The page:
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Hygrometers: Ways to Measure the Atmosphere's Water Content

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Author: Janice VanCleave

An instrument that measures the humidity of air is called a hygrometer. The efficiency of the instrument depends on its hygroscopic (water-attracting) nature.

In this project, you will make hygrometers and use them to measure and compare the hygroscopic quality of different papers and to indicate differences in humidity. Hygrometer scales will be designed to give more accurate humidity measurements. You will study how things in nature, such as pine cones, indicate changes in humidity. You will also construct a psychrometer and use it to measure relative humidity.

Getting Started

Purpose: To make a hygrometer.

Materials

  • scissors
  • ruler
  • lightweight aluminum foil
  • newspaper
  • transparent tape
  • two short pencils about 6 inches (15 cm) long
  • masking tape
  • marking pen
  • two 1-quart (1-liter) jars with lids
  • tap water
  • two thread spools
  • hair dryer
  • timer

Procedure

  1. Cut a piece of aluminum foil about 4 × 12 inches (10 × 30 cm).
  2. Cut a strip of newspaper 1 × 10 inches (2.5 × 25 cm).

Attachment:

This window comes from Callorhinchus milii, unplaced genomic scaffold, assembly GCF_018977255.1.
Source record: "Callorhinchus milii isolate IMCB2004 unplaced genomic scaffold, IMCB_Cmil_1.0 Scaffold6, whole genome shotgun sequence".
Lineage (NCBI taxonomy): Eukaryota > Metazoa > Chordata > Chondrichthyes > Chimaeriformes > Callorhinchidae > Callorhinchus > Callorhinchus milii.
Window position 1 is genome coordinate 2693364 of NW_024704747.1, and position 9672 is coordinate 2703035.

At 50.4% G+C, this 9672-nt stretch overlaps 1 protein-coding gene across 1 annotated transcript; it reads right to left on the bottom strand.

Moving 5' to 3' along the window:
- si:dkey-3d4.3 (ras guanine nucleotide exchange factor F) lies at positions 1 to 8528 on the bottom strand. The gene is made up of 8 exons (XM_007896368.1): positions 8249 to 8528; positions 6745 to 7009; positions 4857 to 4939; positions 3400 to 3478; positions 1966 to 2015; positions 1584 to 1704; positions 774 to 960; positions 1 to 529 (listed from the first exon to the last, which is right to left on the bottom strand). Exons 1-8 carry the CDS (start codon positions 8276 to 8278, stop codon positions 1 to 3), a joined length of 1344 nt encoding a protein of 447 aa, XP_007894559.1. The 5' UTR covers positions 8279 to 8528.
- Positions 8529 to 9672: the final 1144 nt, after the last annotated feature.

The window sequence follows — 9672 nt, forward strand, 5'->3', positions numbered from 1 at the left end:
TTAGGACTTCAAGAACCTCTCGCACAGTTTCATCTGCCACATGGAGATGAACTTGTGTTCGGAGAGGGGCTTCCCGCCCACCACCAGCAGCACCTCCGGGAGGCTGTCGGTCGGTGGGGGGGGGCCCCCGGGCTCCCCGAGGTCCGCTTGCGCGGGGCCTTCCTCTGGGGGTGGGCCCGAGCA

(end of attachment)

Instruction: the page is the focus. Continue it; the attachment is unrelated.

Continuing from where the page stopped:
3. Lay the newspaper strip in the center of the aluminum piece.
  4. Tape the edges of the paper to the foil with a single layer of tape.
  5. Trim the foil around the newspaper edges, leaving about 1/4 inch (0.63 cm) off oil on all sides.
  6. Tape one end of the strip to the center of one pencil.
  7. Repeat steps 1 through 6 to prepare a second strip.
  8. Use the masking tape and pen to label one jar "humid" and the other "dry."
  9. Pour about 1 inch (2.5 cm) of hot tap water into the "humid" jar, stand one thread spool in the jar, then secure the lid.
  10. Use the hair dryer to heat the inside of the "dry" jar for about 30 seconds, stand the second thread spool in the jar, then secure the lid.
  11. Use the hair dryer to thoroughly dry the newspaper on the strips.
  12. Wind the strips snugly around the pencils so that the aluminum foil is on the outside.
  13. Open each jar and stand the pencils in the holes in the thread spools, then again secure the lids on the jars (see Figure 29.1).
  14. After 1 hour, remove the pencil-spool sets from each jar and observe the strip around each.
  15. Hygrometers: Ways to Measure the Atmosphere's Water Content

Results

The coil of paper unwinds slightly in the humid jar and the coil makes little or no change in the dry jar.

Why?

The newspaper is hygroscopic, which means it absorbs water from the air. The water molecules may be held in pores and imperfections in the paper. As the pores in the paper fill with water, the paper expands and pushes against the aluminum foil, which is not hygroscopic. The force of the expanding paper causes the coil to unwind.

Humidity is the amount of water vapor or moisture in the air. The air in the jar above the warm water has a high humidity. This is due to the increased rate of water evaporation from the warm water's surface. All or most of the water in the air in the heated jar evaporated and left the jar. Thus, the air in this jar has a low humidity. The paper coils act as hygrometers (instruments used to measure the amount of water or humidity in the air). The more humid the air, the more water the coil can absorb and the more the coil expands.

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